The return of the ‘Misery Index’
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Thirty-six participants from across the state seized the opportunity to show off their metal skills in a “Women in Welding” competition held at St. Cloud Technical & Community College (SCTCC) on March 26. The competition was sponsored by Xcel Energy and Centers of Excellence with Minnesota State.
High school and college-aged women, and some men, let the sparks fly in four different skills areas: shielded metal arc welding, gas metal arc welding, gas tungsten arc welding, and oxy-fuel cutting.
The young welders were in charge of bringing their own protective clothing, leather boots, welding gloves, safety glasses, welding helmet, and tape measure. Inside each welding booth, participants received instructions for the welding task they would be judged on, rulers, pliers, and scrap metal to practice with.
Sara, a high school student from Two Harbors, became interested in welding early on. “Welding has always been in my family,” Sara said. “So, it’s always been a passion of mine. It’s neat to see a room full of women who share my passion.”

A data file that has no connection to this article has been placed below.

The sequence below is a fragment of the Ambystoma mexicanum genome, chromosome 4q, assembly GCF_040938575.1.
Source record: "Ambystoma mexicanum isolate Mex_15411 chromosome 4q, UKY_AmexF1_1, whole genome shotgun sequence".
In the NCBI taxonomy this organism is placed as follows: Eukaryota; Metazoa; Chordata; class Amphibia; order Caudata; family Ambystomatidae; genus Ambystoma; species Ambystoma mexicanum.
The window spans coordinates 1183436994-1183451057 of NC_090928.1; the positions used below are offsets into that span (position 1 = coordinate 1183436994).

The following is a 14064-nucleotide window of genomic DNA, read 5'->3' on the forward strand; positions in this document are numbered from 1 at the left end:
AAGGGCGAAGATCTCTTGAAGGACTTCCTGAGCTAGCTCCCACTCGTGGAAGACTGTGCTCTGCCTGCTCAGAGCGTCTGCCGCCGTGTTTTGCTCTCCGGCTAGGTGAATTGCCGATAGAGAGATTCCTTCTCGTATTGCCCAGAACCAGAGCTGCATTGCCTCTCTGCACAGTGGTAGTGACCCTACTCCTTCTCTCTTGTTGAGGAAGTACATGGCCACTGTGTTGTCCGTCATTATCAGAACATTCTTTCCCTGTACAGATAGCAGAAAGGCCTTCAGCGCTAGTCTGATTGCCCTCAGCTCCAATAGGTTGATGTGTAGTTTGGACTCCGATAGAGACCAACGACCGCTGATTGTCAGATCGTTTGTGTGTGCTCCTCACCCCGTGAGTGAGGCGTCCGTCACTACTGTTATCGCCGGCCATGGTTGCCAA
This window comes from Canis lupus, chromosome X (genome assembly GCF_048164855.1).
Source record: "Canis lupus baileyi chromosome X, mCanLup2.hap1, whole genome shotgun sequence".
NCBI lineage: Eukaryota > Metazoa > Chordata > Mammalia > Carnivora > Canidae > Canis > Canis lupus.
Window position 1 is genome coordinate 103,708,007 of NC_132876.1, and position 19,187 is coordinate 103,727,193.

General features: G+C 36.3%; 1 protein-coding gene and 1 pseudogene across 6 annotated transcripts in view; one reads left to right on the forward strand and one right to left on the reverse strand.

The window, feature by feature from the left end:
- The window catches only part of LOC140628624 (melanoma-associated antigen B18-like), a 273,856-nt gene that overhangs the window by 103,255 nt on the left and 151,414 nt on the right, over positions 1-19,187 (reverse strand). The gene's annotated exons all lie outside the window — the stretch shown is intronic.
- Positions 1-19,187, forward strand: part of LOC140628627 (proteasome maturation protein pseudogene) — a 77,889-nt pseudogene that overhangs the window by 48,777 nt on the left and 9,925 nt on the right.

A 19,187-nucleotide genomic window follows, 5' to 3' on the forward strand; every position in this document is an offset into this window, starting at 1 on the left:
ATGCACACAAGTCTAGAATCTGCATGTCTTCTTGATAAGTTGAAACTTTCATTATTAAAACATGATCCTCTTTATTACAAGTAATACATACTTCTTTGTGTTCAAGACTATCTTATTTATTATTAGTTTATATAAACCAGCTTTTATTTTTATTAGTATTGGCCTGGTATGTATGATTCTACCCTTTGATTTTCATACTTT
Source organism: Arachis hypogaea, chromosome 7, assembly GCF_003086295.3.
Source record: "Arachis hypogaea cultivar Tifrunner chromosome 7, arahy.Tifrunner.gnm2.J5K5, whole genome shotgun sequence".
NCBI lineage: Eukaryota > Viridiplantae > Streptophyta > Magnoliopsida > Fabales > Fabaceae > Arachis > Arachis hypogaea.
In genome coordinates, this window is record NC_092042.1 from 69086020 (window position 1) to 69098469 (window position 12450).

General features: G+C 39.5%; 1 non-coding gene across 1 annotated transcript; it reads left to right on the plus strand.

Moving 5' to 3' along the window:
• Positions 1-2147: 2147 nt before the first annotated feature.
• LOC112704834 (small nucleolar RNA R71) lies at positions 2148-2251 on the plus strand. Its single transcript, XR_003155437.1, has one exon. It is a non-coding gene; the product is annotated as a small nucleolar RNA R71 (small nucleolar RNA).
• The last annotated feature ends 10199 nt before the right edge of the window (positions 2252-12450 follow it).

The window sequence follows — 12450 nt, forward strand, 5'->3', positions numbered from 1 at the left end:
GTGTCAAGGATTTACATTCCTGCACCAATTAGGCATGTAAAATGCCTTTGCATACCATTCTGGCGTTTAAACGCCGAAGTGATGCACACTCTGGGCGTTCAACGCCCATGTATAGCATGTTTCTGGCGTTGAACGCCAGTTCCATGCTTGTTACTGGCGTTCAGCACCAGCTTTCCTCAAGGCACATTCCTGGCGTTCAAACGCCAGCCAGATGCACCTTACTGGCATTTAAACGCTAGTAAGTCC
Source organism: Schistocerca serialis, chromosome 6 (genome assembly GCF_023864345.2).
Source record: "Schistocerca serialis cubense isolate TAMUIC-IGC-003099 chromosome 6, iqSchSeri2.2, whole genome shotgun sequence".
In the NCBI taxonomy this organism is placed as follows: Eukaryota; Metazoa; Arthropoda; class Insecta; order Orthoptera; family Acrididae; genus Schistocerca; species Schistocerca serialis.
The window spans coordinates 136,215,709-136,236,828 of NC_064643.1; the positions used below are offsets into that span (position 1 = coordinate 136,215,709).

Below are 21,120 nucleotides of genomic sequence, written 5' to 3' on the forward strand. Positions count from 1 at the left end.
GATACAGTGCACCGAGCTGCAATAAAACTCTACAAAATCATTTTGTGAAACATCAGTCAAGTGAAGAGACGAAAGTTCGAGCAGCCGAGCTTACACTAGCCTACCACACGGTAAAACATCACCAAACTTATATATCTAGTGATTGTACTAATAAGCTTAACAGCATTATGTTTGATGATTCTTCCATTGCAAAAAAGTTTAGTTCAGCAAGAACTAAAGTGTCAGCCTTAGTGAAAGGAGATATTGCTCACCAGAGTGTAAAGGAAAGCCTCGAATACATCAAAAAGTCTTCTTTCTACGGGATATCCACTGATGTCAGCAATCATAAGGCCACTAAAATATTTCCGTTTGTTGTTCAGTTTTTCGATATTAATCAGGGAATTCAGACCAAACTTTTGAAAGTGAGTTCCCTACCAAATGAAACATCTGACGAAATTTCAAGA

Women make up a small percentage of the welding workforce, but a predicted shortage of welders over the next several of years puts skilled workers in high demand.
“We have offered a welding program at SCTCC for 70 years. I am so proud to be a part of this competition and support women in nontraditional roles,” said Annesa Cheek, president of SCTCC. “It’s only nontraditional until it becomes traditional. You are needed.”
After rotating through the four different welding categories, the contestants submitted their welds for judging.
A Certified Welding Inspector (CWI) from Xcel Energy and a former SCTCC student looked at weld size and the quality of the weld to determine three high school and three college winners in each skills category.
Sara from Two Harbors claimed two winning titles. “I can’t wait to become a certified welder after I graduate. Who wouldn’t want to play with fire for a job?”